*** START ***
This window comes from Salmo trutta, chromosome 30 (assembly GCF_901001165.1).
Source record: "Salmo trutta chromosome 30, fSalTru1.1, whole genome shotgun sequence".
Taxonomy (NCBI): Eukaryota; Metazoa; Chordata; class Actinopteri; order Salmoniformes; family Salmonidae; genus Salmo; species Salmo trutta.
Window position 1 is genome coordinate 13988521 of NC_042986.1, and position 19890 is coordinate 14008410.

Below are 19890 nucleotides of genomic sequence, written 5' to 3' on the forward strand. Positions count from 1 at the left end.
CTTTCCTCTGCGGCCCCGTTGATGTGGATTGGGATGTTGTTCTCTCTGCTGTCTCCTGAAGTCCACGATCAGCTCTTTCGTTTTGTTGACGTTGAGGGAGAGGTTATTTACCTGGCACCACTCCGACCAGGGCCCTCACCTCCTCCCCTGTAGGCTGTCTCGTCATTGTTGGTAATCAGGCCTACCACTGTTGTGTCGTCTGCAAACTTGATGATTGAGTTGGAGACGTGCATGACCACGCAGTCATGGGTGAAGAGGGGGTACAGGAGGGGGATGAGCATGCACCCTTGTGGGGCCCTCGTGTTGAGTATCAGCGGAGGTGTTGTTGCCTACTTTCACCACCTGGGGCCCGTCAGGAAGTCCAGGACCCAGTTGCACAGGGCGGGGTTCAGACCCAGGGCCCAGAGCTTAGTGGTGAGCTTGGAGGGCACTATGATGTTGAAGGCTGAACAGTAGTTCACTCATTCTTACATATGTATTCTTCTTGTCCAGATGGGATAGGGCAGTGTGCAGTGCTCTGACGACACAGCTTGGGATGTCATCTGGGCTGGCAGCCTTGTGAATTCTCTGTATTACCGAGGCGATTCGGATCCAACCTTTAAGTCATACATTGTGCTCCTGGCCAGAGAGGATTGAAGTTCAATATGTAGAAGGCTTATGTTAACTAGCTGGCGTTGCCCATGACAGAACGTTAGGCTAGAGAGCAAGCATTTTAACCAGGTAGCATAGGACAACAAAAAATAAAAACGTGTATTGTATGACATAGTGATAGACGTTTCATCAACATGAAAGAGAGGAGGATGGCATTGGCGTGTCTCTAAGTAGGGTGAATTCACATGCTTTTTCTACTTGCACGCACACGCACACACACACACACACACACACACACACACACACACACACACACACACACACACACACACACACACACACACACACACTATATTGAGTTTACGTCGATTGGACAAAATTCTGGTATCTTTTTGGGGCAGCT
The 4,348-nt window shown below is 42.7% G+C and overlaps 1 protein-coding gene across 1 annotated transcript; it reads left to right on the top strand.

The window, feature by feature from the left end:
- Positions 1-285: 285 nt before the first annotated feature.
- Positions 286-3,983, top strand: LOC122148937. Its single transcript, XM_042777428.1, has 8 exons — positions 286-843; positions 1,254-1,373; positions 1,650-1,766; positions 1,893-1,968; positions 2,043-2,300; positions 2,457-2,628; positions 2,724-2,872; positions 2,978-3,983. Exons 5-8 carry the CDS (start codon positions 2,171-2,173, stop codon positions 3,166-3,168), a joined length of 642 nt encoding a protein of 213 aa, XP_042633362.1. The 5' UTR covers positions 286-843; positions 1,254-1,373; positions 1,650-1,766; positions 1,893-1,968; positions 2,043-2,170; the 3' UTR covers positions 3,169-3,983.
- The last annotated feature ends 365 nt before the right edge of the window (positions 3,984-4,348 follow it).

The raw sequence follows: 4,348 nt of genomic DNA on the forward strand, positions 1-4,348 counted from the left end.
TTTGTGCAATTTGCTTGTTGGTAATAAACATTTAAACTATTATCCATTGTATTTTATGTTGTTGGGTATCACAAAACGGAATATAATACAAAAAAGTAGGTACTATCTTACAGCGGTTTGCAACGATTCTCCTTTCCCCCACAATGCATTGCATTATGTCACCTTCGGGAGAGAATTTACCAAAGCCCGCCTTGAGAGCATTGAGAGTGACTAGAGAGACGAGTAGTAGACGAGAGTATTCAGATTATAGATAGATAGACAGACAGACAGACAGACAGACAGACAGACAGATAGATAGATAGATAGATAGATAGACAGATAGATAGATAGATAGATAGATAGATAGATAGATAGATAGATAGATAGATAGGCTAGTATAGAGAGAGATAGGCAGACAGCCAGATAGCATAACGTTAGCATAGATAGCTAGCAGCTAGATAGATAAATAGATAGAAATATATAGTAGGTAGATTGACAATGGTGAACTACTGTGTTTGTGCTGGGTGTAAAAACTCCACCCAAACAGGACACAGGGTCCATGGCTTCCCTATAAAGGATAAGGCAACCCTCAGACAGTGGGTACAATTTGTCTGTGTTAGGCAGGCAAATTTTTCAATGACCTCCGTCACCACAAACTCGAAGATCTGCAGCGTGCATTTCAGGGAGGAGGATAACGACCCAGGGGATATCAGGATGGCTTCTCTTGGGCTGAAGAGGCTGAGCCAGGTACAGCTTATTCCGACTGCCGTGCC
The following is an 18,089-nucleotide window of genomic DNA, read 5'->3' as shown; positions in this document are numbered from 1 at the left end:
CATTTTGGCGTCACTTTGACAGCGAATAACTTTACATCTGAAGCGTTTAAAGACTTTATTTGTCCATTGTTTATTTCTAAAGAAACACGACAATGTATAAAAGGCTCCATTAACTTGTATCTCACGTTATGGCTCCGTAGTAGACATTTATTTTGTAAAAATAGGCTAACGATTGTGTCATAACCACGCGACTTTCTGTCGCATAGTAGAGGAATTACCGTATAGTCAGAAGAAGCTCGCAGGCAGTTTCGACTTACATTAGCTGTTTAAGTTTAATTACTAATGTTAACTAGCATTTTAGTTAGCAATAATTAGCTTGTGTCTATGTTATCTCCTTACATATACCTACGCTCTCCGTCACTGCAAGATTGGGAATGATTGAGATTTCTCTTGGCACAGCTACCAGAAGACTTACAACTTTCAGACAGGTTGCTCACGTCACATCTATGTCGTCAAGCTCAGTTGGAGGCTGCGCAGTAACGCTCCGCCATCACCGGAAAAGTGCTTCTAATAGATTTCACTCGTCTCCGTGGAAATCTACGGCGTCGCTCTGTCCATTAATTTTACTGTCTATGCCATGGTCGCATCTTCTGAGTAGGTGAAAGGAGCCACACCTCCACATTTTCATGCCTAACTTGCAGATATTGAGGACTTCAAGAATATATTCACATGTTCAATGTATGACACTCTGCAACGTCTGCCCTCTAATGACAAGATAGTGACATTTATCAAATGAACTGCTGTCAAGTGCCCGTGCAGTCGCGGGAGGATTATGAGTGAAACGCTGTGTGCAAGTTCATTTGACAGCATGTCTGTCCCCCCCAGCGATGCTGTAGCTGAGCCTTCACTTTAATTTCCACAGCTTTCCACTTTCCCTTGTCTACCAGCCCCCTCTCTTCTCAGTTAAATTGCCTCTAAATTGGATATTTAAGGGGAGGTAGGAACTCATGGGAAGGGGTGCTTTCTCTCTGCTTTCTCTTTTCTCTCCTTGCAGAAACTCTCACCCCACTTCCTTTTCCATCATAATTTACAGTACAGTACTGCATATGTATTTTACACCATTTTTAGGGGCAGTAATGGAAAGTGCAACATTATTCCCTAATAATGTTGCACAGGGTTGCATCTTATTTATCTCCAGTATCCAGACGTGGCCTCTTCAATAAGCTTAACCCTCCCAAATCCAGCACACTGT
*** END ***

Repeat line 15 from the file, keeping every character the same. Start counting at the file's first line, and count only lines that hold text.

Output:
CATTTTGGCGTCACTTTGACAGCGAATAACTTTACATCTGAAGCGTTTAAAGACTTTATTTGTCCATTGTTTATTTCTAAAGAAACACGACAATGTATAAAAGGCTCCATTAACTTGTATCTCACGTTATGGCTCCGTAGTAGACATTTATTTTGTAAAAATAGGCTAACGATTGTGTCATAACCACGCGACTTTCTGTCGCATAGTAGAGGAATTACCGTATAGTCAGAAGAAGCTCGCAGGCAGTTTCGACTTACATTAGCTGTTTAAGTTTAATTACTAATGTTAACTAGCATTTTAGTTAGCAATAATTAGCTTGTGTCTATGTTATCTCCTTACATATACCTACGCTCTCCGTCACTGCAAGATTGGGAATGATTGAGATTTCTCTTGGCACAGCTACCAGAAGACTTACAACTTTCAGACAGGTTGCTCACGTCACATCTATGTCGTCAAGCTCAGTTGGAGGCTGCGCAGTAACGCTCCGCCATCACCGGAAAAGTGCTTCTAATAGATTTCACTCGTCTCCGTGGAAATCTACGGCGTCGCTCTGTCCATTAATTTTACTGTCTATGCCATGGTCGCATCTTCTGAGTAGGTGAAAGGAGCCACACCTCCACATTTTCATGCCTAACTTGCAGATATTGAGGACTTCAAGAATATATTCACATGTTCAATGTATGACACTCTGCAACGTCTGCCCTCTAATGACAAGATAGTGACATTTATCAAATGAACTGCTGTCAAGTGCCCGTGCAGTCGCGGGAGGATTATGAGTGAAACGCTGTGTGCAAGTTCATTTGACAGCATGTCTGTCCCCCCCAGCGATGCTGTAGCTGAGCCTTCACTTTAATTTCCACAGCTTTCCACTTTCCCTTGTCTACCAGCCCCCTCTCTTCTCAGTTAAATTGCCTCTAAATTGGATATTTAAGGGGAGGTAGGAACTCATGGGAAGGGGTGCTTTCTCTCTGCTTTCTCTTTTCTCTCCTTGCAGAAACTCTCACCCCACTTCCTTTTCCATCATAATTTACAGTACAGTACTGCATATGTATTTTACACCATTTTTAGGGGCAGTAATGGAAAGTGCAACATTATTCCCTAATAATGTTGCACAGGGTTGCATCTTATTTATCTCCAGTATCCAGACGTGGCCTCTTCAATAAGCTTAACCCTCCCAAATCCAGCACACTGT